Hello and welcome to my journal! Originally from Thessaloniki, Greece but living in Northern Europe for the past 30 years -the last ten of which in my adopted hometown Brussels, I try to surround myself with nice people & music & visual art & dance, because they make everyday life bearable & beautiful & rich. This is my growing collection of life’s little pleasures I wanted to share with you, but mainly keep and remember so that they don’t fade away…
Since end of August 2016, my path brought me to the Big Apple. While I try to absorb the differences in life & culture, and try to grasp the sheer size of New York, I’ll be sharing my impressions in The Humble Fabulist.
”We interact with an infinity of objects from birth to the grave.
Over time our ‘belongings’ become more steeped and resonant with memory and nostalgia. In many ways, personal objects express aspects of who we are — our identity: our values: our statements and choices.
The passages of time through which we exist become defined by the objects with which we interact.
The artefacts contained within the earthen mound — partially buried — partially excavated — have all played a part in my life.
I have had a special connection to each item presented — a connection that has been hard to relinquish.
In time, we will all disappear from this earth.
This is our destiny.
What will we leave behind? Who will remember us — and for how long?
The mound is a glorious metaphor for the ultimate conclusion of all material manifestations.
We cling — consciously or unconsciously to ‘things’ that are endowed with emotional significance — keeping memories alive,while the uncomfortable awareness of the inevitable moment of departure is held at bay.‘
Annie Lennox, May 2019
The exhibition was accompanied by a printed “field guide” in which Lennox annotated many of the objects on display, identifying the objects and adding recollections, personal stories, and provenance. [source & guide]
Second day in Mass MoCA, because it would have been impossible to absorb so much art, all at once!… (tickets were valid for two consecutive days then, this may have changed post-Covid).
…”Each wall drawing begins as a set of instructions or a simple diagram to be followed in executing the work. As the exhibition makes clear, these straightforward instructions yield an astonishing—and stunningly beautiful—variety of work that is at once simple and highly complex, rigorous, and sensual. The drawings in the exhibition range from layers of straight lines meticulously drawn in black graphite pencil lead, to rows of delicately rendered wavy lines in colored pencil; from bold black-and-white geometric forms, to bright planes in acrylic paint arranged like the panels of a folding screen; from sensuous drawings created by dozens of layers of transparent washes, to a tangle of vibratory orange lines on a green wall, and much more. Forms may appear to be flat, to recede in space, or to project into the viewer’s space, while others meld to the structure of the wall itself, like gauze.” [source]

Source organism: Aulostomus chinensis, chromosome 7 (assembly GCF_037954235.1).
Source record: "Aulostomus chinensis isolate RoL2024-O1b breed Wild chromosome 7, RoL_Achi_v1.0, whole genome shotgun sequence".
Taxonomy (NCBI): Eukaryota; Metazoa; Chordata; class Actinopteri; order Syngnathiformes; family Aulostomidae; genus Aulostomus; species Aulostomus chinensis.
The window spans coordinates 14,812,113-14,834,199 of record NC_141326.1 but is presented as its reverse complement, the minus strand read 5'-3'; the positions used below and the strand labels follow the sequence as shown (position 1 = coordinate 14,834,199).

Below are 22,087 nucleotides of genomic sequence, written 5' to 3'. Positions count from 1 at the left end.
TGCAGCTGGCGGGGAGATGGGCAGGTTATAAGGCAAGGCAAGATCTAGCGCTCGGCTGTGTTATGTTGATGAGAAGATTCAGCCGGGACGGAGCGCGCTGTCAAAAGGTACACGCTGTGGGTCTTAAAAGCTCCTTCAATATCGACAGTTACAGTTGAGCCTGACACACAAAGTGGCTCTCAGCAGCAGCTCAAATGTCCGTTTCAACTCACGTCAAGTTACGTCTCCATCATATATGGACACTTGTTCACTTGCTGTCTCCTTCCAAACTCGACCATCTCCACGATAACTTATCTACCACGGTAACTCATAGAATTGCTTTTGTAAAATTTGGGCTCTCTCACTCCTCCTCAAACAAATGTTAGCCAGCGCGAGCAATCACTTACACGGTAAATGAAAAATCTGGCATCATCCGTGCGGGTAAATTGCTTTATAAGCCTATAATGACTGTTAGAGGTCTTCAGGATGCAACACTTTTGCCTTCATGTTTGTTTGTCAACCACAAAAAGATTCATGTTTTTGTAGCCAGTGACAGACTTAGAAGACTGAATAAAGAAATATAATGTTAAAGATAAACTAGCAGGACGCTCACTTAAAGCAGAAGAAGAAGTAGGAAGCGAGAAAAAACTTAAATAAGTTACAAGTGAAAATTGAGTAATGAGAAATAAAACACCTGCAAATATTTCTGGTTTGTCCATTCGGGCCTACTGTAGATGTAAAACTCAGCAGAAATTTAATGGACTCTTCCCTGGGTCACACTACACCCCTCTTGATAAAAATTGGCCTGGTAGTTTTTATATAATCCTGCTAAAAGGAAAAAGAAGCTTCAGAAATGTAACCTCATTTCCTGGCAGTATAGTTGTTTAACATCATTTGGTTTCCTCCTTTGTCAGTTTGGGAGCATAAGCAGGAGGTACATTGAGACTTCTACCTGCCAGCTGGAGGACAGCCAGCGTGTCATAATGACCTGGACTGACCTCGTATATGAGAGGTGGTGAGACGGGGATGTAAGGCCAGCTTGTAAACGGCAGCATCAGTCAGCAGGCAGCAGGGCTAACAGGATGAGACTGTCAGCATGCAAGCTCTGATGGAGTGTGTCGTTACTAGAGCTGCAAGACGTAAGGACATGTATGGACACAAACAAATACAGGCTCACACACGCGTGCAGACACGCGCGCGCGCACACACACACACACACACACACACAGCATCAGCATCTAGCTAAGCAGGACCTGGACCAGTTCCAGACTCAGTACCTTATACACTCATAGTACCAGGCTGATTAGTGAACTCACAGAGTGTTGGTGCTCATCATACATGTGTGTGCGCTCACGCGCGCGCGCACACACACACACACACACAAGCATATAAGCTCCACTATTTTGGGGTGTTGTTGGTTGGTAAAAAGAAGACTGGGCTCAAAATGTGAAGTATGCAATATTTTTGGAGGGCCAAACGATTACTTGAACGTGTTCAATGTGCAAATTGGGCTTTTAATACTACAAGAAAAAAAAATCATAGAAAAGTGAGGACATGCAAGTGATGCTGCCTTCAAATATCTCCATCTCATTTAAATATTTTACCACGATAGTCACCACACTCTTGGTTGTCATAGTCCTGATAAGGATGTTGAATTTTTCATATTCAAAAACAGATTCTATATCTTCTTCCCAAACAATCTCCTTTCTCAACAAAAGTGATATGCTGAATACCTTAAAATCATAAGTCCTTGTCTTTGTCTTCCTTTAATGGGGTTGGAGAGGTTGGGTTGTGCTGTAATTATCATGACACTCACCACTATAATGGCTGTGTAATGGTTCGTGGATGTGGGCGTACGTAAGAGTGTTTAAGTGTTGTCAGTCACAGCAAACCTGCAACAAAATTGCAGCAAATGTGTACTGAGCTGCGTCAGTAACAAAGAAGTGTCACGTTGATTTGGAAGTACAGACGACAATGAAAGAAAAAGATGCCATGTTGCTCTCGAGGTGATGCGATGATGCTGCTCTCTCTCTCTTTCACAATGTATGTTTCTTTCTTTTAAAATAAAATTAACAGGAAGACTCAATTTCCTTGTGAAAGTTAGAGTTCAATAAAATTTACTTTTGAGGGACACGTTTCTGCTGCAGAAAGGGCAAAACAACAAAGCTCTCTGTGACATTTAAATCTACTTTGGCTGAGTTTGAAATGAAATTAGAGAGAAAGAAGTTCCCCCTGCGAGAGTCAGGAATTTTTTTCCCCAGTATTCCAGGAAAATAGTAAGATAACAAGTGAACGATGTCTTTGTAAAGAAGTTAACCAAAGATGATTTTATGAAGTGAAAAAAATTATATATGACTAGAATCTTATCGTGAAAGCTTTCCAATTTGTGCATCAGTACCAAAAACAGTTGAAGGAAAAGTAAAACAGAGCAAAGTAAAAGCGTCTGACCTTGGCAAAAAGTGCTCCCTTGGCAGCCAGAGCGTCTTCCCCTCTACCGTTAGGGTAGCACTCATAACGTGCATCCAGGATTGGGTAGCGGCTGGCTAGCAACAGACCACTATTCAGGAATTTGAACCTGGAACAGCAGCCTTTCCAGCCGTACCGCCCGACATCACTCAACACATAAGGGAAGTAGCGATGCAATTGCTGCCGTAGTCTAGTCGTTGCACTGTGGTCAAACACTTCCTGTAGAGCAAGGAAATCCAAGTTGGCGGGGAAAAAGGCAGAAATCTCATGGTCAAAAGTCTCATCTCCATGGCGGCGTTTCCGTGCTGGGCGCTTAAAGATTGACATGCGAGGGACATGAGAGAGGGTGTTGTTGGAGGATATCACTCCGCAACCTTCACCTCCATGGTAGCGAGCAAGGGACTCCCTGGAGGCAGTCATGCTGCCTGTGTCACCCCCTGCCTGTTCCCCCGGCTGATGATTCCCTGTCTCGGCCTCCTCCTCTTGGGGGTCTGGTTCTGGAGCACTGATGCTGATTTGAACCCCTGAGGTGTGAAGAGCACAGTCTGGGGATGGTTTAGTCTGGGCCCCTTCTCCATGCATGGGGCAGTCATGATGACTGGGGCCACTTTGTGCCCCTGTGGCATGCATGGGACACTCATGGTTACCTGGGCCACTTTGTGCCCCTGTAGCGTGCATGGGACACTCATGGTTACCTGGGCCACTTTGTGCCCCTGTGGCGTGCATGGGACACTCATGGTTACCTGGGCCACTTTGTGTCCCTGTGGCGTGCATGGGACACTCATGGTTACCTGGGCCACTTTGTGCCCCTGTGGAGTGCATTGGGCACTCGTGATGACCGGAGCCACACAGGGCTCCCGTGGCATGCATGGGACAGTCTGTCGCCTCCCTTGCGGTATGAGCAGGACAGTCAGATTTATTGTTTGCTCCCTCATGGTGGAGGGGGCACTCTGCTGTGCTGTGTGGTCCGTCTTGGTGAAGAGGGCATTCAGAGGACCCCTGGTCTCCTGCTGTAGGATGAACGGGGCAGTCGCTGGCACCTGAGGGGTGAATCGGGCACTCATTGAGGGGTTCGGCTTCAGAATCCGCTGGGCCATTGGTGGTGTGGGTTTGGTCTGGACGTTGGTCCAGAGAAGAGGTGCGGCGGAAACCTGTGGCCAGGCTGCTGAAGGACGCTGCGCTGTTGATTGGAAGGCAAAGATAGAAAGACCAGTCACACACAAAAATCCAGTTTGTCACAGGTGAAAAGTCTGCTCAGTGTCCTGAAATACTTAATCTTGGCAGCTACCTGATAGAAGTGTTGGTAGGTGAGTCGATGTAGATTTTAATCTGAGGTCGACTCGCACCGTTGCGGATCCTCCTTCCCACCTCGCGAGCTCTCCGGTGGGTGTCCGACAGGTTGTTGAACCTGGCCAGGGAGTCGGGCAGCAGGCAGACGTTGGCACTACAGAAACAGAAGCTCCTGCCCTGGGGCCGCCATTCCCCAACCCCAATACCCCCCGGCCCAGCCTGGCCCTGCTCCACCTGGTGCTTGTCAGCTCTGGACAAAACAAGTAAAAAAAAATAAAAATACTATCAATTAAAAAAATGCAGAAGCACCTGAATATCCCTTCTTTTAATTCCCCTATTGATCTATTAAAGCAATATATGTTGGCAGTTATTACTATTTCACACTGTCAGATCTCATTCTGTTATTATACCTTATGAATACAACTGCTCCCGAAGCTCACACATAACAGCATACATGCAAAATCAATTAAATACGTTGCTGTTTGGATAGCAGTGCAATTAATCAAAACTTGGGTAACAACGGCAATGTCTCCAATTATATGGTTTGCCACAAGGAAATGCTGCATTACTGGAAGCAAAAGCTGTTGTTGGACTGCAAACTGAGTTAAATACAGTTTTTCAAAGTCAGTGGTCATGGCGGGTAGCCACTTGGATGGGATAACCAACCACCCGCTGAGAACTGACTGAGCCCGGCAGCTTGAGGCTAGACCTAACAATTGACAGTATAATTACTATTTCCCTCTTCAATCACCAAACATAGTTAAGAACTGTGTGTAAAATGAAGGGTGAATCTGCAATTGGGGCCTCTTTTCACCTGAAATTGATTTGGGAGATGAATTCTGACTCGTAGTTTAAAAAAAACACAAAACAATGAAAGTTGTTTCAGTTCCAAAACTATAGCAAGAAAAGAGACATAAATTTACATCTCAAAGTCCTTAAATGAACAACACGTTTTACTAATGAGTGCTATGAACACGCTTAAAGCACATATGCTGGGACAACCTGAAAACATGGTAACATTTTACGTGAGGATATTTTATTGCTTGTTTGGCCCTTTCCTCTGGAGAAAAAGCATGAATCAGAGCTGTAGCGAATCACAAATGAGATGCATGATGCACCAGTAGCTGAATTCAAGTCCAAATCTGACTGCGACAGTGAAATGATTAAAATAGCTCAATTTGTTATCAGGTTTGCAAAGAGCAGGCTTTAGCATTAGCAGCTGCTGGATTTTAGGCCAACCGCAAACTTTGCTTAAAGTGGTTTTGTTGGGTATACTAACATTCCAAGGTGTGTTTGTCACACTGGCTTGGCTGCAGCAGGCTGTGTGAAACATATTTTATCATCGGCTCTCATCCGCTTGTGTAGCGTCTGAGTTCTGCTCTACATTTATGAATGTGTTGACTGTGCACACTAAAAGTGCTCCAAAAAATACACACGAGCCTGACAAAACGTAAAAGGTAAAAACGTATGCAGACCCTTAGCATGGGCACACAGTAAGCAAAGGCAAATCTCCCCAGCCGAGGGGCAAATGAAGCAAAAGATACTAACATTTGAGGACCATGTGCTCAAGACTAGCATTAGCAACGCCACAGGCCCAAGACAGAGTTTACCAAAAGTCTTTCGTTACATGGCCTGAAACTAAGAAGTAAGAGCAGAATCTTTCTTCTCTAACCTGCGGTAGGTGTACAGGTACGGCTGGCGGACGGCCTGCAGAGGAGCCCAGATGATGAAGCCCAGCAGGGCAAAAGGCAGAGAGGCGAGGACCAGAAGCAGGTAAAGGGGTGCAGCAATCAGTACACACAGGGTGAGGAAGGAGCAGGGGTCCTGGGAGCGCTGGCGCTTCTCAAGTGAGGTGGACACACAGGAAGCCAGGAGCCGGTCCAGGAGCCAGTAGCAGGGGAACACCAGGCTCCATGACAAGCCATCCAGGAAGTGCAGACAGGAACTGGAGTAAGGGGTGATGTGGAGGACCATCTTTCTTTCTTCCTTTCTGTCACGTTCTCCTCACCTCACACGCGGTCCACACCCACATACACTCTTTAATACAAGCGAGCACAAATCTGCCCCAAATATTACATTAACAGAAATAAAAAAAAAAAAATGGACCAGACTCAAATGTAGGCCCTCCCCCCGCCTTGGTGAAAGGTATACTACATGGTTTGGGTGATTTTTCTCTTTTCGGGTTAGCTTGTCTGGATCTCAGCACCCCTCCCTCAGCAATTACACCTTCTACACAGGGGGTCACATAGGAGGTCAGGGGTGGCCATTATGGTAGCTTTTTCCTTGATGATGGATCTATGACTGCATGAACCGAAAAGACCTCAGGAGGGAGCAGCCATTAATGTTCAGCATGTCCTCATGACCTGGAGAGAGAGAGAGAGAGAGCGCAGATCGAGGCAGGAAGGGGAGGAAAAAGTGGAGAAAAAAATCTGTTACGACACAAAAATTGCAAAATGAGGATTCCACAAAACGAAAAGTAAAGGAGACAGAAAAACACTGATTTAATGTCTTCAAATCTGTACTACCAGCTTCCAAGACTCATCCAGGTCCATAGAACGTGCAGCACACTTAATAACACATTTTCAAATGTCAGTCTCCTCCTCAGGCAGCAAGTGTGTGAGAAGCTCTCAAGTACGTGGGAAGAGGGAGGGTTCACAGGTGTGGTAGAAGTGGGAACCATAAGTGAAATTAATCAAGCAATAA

Images of wall drawings:
793A – Irregular wavy color bands 340 – One of a Six-part drawing 396 – A black five-pointed star, a yellow six-pointed star, a red seven-pointed star, and a blue eight-pointed star 414 – Drawing Series IV (A) with India ink washes (detail of 24 drawings) 527 – Two flat-topped pyramids with color ink washes superimposed 439 – Asymmetrical pyramid with color ink washes superimposed (plus us in playful mood, trying to agree which wall would work best in our home)
It occupies nearly an acre of specially built interior walls that are installed—per LeWitt’s own specifications—over three stories of a historic mill building situated at the heart of MASS MoCA’s 19th-century, former factory campus. A landmark collaboration of MASS MoCA, Yale University Art Gallery, the Williams College Museum of Art, and the Sol Lewitt estate, over 60 artists and art students spent six months rendering 105 large-scale wall drawings spanning the artist’s storied career.
”Traditionally made by hand with dirt and other organic material such as clay, horse dung, hay, and water, adobe is among the earliest of human building materials. Due to their remarkable strength, sundried structures were extremely durable and functioned as some of the earliest architectural foundations for indigenous communities across the Americas. Adobe construction is still prevalent across the Southwest, a source of both strong and readily available building materials and income for the skilled laborers who use it.
Esparza explores adobe as both material and politics, creating what he has termed “brown architecture:” “My interest in browning the white cube — by building with adobe bricks, making brown bodies present — is a response to entering traditional art spaces and not seeing myself reflected. This has been the case not just physically, in terms of the whiteness of those spaces, but also in terms of the histories of art they uphold” (“Rafa Esparza,” ArtForum, November 21, 2017).”
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